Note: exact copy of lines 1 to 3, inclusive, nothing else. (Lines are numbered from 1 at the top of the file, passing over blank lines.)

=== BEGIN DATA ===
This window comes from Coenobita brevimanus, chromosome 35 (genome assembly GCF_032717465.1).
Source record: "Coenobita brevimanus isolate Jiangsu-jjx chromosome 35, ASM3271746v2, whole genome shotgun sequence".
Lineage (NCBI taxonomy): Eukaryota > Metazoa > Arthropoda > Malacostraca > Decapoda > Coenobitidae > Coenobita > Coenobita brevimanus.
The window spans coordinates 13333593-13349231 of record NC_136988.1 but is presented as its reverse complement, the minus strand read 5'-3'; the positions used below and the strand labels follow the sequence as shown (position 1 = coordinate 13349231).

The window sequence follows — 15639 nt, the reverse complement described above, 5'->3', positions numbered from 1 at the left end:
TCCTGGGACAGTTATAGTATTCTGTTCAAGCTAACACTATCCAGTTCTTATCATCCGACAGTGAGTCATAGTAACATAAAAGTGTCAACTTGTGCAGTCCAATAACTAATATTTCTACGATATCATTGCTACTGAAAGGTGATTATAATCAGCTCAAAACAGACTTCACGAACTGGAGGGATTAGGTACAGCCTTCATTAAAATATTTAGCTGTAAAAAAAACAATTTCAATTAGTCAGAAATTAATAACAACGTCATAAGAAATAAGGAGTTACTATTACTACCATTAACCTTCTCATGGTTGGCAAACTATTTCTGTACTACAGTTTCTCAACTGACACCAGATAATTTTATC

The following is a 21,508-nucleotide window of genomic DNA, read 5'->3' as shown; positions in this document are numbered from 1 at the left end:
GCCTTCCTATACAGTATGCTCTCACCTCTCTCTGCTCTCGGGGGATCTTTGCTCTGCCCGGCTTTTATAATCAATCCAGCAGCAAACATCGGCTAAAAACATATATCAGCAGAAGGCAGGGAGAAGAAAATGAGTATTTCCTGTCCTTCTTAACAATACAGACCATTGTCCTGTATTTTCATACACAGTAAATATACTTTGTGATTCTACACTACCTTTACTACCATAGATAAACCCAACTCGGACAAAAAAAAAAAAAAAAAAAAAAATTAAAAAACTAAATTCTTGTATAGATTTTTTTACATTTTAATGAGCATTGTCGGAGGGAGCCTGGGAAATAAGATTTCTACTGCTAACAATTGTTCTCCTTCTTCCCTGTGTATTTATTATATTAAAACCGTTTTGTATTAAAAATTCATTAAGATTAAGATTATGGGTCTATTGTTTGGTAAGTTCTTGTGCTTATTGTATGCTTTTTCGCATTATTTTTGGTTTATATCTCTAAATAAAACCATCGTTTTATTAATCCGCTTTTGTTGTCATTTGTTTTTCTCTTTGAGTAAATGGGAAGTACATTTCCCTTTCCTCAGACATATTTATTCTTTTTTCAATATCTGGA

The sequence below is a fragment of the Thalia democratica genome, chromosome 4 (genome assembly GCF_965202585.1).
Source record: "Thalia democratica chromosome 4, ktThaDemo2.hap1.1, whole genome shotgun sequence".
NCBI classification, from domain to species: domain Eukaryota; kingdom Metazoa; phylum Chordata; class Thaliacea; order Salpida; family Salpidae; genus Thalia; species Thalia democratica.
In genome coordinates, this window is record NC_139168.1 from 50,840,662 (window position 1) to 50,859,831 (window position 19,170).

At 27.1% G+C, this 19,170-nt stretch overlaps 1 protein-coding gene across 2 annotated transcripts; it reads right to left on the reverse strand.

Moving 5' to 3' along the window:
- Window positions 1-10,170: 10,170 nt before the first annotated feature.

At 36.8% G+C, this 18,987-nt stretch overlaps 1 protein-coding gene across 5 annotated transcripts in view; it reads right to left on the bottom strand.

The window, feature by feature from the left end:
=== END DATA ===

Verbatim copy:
This window comes from Coenobita brevimanus, chromosome 35 (genome assembly GCF_032717465.1).
Source record: "Coenobita brevimanus isolate Jiangsu-jjx chromosome 35, ASM3271746v2, whole genome shotgun sequence".
Lineage (NCBI taxonomy): Eukaryota > Metazoa > Arthropoda > Malacostraca > Decapoda > Coenobitidae > Coenobita > Coenobita brevimanus.